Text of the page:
How to Protect Against Phishing Attacks

While it may seem counterintuitive to growing your business, a healthy dose of suspicion and some basic countermeasures can circumvent most phishing attacks before they ever get started. By following the basic steps below, you can help prevent phishing from compromising sensitive information. Always remember: You are the first and most important line of defense against phishing and other cyber attacks!

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  • Never, under any circumstances, share your login credentials or other sensitive information with anyone, especially over email. Assume anyone who has a valid need for such information has access to other methods of obtaining it without using email to ask you for it. No one in your company should ever ask you for sensitive information such as banking details or login credentials over email!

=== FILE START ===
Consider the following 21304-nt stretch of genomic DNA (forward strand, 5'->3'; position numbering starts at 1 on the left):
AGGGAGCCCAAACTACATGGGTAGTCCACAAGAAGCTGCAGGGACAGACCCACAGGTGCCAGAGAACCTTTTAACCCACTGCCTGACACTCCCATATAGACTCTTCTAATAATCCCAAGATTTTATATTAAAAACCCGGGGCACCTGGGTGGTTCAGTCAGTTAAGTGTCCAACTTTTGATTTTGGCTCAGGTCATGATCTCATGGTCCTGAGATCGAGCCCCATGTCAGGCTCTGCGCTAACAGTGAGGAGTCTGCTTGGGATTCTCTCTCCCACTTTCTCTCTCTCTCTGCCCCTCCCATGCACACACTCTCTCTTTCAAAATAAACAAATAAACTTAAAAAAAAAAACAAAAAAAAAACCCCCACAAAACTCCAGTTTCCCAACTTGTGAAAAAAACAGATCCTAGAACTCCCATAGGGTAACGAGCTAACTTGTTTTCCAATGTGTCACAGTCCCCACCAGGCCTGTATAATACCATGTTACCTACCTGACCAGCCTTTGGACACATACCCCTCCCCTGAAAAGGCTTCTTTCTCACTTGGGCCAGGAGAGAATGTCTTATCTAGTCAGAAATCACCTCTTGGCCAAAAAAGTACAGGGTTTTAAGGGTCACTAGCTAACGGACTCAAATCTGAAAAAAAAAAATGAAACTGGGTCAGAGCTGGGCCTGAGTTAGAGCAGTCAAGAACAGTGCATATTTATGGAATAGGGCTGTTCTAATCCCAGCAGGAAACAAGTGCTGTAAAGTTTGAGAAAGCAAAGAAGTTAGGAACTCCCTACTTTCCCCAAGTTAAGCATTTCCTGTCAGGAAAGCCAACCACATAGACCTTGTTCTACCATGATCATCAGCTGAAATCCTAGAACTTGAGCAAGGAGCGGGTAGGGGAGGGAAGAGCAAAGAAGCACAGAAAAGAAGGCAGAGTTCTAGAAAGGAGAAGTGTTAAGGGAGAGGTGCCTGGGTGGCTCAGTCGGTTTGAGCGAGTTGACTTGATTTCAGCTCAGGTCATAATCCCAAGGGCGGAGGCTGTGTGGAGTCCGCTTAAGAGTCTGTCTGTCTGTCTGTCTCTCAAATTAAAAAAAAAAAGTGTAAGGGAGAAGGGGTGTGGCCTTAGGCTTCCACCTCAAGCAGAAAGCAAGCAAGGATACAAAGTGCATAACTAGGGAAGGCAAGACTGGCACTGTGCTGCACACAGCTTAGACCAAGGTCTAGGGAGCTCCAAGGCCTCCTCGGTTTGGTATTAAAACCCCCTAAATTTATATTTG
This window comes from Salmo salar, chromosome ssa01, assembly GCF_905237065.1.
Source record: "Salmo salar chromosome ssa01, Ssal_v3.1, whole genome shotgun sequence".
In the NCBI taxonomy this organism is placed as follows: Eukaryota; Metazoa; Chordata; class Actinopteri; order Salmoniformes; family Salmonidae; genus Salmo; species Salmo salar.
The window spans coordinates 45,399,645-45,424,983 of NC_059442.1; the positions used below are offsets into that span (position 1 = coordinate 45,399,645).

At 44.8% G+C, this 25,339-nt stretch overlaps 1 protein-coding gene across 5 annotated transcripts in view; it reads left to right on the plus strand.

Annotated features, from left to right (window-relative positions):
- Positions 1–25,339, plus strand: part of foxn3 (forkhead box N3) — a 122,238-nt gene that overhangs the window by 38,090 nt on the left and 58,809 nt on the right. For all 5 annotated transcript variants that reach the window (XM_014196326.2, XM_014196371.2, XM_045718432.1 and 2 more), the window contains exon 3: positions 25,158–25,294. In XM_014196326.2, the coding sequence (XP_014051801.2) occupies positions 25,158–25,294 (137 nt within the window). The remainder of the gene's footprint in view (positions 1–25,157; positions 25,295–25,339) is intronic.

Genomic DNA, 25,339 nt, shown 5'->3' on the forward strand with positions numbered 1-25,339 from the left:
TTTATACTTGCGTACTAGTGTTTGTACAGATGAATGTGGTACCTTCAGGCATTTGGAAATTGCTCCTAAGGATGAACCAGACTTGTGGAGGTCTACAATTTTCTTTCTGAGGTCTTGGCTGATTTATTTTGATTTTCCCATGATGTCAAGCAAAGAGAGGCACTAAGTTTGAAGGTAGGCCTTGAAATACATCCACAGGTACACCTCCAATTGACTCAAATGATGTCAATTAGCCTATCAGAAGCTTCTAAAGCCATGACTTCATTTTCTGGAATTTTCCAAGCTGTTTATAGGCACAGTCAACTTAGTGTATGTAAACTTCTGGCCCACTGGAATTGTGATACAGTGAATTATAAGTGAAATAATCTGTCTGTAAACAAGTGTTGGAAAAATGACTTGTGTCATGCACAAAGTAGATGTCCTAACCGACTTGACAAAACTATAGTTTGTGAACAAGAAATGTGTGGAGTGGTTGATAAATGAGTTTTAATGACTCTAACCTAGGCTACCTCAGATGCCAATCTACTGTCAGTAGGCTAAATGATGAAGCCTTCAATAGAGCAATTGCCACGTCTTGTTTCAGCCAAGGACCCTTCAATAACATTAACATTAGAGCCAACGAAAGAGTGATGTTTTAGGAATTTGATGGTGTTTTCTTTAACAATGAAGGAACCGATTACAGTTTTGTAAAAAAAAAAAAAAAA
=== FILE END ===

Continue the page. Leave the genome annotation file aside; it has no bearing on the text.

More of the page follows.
• Always check the subject line and sender’s address. If anything, no matter how innocuous, doesn’t look right, do not open the email. Contact the purported sender through secure communications such as a known secure website, by phone or in person if at all possible, to verify the email’s validity. If the person denies having sent the email, contact us immediately.
  • Use specific subject lines rather than vague ones. Instead of saying, “Bob, here are the documents you requested,” use, “February Bills of Lading for as requested by Bob Johnson on [date].” This may seem needlessly pedantic, but clearly stated subject lines which include information establishing the sender’s bona fides and offering specifics about the contents of the message can help validate authentic emails. It also helps make emails with less specific subject lines more evident and suspicious by contrast. 
  • If you don’t routinely receive emails from high-ranking company employees, and you receive one, ask your manager or supervisor if it’s a legitimate communication before opening it. Phishing attacks are rarely targeted at only one person, and the more widespread the attack, the greater the chance sensitive information could be compromised.